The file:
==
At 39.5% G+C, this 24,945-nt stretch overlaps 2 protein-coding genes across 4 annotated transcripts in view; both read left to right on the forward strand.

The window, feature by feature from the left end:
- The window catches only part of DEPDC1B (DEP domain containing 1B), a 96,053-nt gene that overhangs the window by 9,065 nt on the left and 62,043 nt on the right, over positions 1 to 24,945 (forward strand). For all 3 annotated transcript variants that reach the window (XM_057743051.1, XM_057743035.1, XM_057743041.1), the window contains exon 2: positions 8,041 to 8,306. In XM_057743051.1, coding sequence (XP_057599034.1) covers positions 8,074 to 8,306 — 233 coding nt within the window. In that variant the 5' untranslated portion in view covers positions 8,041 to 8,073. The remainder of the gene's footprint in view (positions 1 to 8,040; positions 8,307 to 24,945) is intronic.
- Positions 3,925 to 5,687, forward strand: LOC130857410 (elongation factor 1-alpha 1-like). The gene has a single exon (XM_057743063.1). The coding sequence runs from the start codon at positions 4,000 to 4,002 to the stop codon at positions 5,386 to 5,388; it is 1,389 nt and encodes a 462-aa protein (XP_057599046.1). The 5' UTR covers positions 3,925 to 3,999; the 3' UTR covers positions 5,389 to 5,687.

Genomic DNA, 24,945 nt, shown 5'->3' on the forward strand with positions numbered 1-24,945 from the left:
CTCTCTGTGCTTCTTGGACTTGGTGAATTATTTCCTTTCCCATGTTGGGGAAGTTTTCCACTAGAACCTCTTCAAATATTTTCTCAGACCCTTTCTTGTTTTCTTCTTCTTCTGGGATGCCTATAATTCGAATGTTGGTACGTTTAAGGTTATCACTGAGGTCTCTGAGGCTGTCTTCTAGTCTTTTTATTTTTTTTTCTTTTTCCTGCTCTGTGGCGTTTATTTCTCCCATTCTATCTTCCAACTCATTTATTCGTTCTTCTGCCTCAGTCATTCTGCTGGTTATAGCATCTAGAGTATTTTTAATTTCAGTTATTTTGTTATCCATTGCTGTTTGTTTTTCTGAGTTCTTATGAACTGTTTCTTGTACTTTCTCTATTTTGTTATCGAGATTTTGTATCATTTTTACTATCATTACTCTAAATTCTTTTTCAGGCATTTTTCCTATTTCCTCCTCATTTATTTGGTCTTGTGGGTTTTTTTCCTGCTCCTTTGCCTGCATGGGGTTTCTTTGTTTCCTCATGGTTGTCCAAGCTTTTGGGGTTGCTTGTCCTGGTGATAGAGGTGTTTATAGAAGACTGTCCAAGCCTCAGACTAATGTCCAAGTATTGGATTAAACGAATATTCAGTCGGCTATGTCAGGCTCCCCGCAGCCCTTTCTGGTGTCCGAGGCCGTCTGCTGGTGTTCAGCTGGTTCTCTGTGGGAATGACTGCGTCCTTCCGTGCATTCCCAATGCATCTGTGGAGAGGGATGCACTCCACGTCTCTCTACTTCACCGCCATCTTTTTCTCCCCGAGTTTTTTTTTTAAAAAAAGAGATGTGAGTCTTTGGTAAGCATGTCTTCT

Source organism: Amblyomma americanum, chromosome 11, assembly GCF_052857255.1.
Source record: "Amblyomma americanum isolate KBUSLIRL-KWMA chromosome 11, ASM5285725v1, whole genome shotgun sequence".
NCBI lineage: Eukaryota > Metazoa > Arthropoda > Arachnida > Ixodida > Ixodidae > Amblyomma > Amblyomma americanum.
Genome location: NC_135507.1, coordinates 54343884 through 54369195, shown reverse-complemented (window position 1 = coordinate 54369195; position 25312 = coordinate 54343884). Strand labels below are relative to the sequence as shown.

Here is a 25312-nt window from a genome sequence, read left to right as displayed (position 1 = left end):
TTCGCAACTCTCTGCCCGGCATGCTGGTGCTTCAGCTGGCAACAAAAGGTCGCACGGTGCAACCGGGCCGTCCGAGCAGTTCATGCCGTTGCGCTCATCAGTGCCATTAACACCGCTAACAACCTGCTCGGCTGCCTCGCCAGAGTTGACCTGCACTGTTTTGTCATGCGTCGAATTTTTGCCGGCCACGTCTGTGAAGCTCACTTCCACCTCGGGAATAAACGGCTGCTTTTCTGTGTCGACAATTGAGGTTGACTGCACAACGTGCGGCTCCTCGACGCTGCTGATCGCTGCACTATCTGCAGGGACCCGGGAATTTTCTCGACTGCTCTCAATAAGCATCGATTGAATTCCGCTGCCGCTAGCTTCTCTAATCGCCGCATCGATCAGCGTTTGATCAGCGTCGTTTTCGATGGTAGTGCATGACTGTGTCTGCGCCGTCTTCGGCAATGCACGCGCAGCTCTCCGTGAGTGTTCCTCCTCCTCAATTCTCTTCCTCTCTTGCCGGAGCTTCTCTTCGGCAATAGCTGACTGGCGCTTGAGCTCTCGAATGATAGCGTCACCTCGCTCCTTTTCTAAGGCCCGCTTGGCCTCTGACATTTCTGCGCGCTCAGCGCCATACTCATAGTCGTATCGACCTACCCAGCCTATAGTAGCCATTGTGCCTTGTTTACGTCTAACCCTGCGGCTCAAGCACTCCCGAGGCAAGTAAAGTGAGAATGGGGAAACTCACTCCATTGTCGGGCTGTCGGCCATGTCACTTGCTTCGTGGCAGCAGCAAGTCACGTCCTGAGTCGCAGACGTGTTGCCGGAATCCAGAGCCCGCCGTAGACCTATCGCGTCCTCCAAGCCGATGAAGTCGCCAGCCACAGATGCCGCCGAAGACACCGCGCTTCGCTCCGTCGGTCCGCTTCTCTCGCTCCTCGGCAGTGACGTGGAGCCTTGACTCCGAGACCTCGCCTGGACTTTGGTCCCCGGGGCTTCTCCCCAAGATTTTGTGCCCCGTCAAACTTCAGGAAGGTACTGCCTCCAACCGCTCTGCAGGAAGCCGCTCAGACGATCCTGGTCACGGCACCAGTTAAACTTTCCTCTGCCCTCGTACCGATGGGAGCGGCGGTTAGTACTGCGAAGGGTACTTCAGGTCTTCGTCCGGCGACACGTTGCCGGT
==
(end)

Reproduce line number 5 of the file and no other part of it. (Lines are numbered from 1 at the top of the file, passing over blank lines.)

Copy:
Genomic DNA, 24,945 nt, shown 5'->3' on the forward strand with positions numbered 1-24,945 from the left: